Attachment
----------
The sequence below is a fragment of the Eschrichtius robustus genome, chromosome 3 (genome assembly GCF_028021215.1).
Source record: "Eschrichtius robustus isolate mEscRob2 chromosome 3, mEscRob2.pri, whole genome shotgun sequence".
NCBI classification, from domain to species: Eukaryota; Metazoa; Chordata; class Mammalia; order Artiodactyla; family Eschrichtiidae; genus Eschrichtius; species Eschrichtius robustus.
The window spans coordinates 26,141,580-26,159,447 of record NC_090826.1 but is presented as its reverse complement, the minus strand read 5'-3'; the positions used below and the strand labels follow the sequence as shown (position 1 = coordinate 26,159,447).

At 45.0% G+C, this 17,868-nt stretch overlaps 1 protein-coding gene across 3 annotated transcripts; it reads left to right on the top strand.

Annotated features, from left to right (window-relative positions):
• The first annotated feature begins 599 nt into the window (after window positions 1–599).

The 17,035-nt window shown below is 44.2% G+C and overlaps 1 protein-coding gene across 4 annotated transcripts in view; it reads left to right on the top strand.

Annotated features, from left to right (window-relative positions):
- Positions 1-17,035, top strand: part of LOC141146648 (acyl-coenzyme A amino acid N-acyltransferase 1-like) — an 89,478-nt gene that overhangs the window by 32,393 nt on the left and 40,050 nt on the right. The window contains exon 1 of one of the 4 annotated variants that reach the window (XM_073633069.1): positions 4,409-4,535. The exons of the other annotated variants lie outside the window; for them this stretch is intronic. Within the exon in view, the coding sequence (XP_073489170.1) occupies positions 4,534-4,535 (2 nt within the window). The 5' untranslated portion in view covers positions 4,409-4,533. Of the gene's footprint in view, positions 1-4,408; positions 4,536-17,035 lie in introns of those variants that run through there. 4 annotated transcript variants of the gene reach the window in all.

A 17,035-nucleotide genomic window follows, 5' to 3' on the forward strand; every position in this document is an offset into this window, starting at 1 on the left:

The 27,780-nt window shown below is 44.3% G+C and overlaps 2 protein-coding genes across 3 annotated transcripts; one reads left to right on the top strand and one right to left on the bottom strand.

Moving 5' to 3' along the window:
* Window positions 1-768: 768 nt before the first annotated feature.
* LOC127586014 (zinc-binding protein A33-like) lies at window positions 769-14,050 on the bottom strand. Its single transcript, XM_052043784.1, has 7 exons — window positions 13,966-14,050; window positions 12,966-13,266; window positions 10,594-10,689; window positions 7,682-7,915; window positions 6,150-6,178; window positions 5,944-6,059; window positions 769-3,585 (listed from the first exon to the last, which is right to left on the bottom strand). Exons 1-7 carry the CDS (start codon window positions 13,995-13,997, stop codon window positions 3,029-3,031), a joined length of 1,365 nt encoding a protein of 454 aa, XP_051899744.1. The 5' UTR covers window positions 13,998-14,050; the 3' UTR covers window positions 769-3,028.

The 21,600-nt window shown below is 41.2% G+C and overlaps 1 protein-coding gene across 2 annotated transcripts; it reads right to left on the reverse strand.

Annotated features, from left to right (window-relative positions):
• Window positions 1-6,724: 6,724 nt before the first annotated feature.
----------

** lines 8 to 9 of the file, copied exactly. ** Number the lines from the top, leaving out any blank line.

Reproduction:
The 17,035-nt window shown below is 44.2% G+C and overlaps 1 protein-coding gene across 4 annotated transcripts in view; it reads left to right on the top strand.

Annotated features, from left to right (window-relative positions):